It would be logical, for skilled carvers to be trained at the same school, rather than set up individual schools in Sierra Leone and Benin. Later these trained carvers could return home to work and train additional artists, thereby increasing the availability of exotic artifacts for sale in the European markets. When the carving of these ivories began, Bartolomeo Marchionni controlled the trade from both Sierra Leone and Benin and he may have instigated the setting up of a workshop to train these African artists. Employment with the powerful Marchionni organization would offer an impoverished European artist not only financial security but access to some of Marchionni’s influential patrons. Artists in the Renaissance were regarded as artisans and many led an impoverished existence. Marchionni had relatives and friends from Florence in various countries available to act for him promoting his business interests. If he employed someone to train African artists, that person probably came from Florence.

The very nature of the Afro-Portuguese ivories, spoons, forks, saltcellars, pyxes and oliphants (hunting horns) clearly indicate close European supervision. Thanks to the extensive investigations of Bassini and Fagg, the pictures used for the designs carved on the hunting horns offer additional clues as to the location of this workshop.(viii) The designs came from books printed in France and northern Italy at the end of the 15th and the beginning of the 16th centuries and are as follows:

  • St. George and the dragon from a Florentine woodcut circa 1495.
  • The book of hours of the Virgin Mary printed by Philippe Pigoucher for Simon Vostre, Paris 1498.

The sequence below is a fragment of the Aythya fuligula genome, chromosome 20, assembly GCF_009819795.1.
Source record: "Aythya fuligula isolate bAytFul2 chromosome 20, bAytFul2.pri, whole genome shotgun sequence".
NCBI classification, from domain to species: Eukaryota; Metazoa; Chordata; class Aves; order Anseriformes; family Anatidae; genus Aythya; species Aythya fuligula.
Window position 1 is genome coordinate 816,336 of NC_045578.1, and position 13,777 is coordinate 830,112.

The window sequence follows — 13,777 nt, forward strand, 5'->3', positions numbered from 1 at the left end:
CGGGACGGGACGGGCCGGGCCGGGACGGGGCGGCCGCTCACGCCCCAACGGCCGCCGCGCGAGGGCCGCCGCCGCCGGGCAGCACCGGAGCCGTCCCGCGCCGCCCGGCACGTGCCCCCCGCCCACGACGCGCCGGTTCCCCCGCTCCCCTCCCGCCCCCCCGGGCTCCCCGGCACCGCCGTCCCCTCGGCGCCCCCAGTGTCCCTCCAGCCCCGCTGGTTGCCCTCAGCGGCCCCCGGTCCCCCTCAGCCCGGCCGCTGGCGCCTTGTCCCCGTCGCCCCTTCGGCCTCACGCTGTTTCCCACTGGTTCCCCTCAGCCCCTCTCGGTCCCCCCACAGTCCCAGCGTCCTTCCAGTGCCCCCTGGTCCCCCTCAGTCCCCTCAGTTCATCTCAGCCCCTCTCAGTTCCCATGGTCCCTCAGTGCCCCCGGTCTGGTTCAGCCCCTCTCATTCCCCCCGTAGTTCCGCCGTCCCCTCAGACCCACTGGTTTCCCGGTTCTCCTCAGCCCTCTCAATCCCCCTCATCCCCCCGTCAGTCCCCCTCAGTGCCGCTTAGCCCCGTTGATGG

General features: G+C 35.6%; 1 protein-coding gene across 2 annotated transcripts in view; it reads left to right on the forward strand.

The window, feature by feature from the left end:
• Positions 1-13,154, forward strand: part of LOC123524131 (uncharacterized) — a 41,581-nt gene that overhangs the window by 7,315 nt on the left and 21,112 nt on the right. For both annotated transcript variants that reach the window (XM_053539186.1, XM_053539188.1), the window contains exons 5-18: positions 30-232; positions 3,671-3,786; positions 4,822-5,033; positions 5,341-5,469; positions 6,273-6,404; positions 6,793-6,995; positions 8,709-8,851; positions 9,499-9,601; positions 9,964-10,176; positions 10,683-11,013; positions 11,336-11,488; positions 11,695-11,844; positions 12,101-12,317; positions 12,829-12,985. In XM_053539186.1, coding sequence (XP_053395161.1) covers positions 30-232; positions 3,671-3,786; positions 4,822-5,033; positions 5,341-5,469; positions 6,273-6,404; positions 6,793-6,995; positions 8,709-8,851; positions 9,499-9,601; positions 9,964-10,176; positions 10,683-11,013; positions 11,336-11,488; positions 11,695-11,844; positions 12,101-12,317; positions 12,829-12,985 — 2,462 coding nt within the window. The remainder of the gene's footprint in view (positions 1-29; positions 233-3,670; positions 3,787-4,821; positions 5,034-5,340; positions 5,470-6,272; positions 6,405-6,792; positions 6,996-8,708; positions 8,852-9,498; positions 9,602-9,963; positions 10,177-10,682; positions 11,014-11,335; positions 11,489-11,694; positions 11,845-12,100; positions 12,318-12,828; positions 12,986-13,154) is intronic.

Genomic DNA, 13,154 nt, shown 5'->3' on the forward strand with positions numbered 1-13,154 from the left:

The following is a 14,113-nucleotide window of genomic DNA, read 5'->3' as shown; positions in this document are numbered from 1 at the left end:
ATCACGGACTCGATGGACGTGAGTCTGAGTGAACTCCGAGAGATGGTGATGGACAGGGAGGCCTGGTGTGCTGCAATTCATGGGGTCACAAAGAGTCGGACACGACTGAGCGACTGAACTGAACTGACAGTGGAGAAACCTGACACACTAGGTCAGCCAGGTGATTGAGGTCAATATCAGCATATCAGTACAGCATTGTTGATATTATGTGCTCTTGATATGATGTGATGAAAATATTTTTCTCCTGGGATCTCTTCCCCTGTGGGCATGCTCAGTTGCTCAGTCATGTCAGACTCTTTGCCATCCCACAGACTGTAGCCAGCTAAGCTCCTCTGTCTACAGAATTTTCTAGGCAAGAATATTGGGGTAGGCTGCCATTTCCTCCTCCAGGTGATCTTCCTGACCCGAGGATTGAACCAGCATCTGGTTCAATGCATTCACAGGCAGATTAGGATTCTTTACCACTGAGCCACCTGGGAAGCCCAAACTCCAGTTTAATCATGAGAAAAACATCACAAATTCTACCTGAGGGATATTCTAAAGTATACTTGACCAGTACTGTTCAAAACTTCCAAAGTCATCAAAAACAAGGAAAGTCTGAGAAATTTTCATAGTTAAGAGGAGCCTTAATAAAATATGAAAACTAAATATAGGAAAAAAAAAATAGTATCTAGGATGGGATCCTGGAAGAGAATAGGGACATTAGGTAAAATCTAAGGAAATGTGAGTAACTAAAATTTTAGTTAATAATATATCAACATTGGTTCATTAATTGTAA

• A woodcut from the 1493 edition of Commodium Rulalium by Petrus de Crescentis of Bologna (1230-1321). His twelve books on agriculture were first printed in Italian, Latin, French and German in 1471.
  • The mark of the printer Thielman Kerver, Paris 1497
  • The mark of the printer Antoine Verard, Paris 1485-1512
  • Libro della ventura, Lorenzo Spirito, Milan 1500. He was an Italian poet and astrologer who wrote this popular Book of Fortune. This book was first published in 1482 and was so popular that it underwent numerous reprintings.
  • Woodcuts by Albrecht Durer 1506-1510.
  • Ovid’s Metamorphoses, first illustrated Italian edition 1497.

Books at the end of the 15th century were still a novelty and expensive. Whoever owned or had access to the above set of books had an eclectic taste in literature and was interested in a variety of different subjects. The person who owned these books was no ordinary man. In addition to being an artist, he could read both French and Italian. A trader going to West Africa might own a printed copy of the Bible or Book of Hours, but what use would he have had for a book on agriculture like Commodium Rulalium or woodcuts by Albrecht Durer? He could, as has been suggested, have taken sketches from these books with him to West Africa, but someone still had to provide him with the books.

Carved on some of the ivory horns are emblems relating the reigns of King Manuel of Portugal and King Ferdinand of Spain. Bassini and Fagg suggest that these horns were commissioned some time between the coronation of Ferdinand in 1492 and his death in 1516.(ix) The dates 1492 - 1516 correspond reasonably well to the publication dates of the books that supplied the illustrations used on these horns. That the books were printed in either Italian or French is not surprising as the Portuguese only began printing their own books in 1497, about forty years after the Italians and French. The printing press was invented in 1440. Gutenberg completed printing his first bible in 1455 and although by the turn of the century new books were being printed at a staggering rate, many Europeans were still illiterate.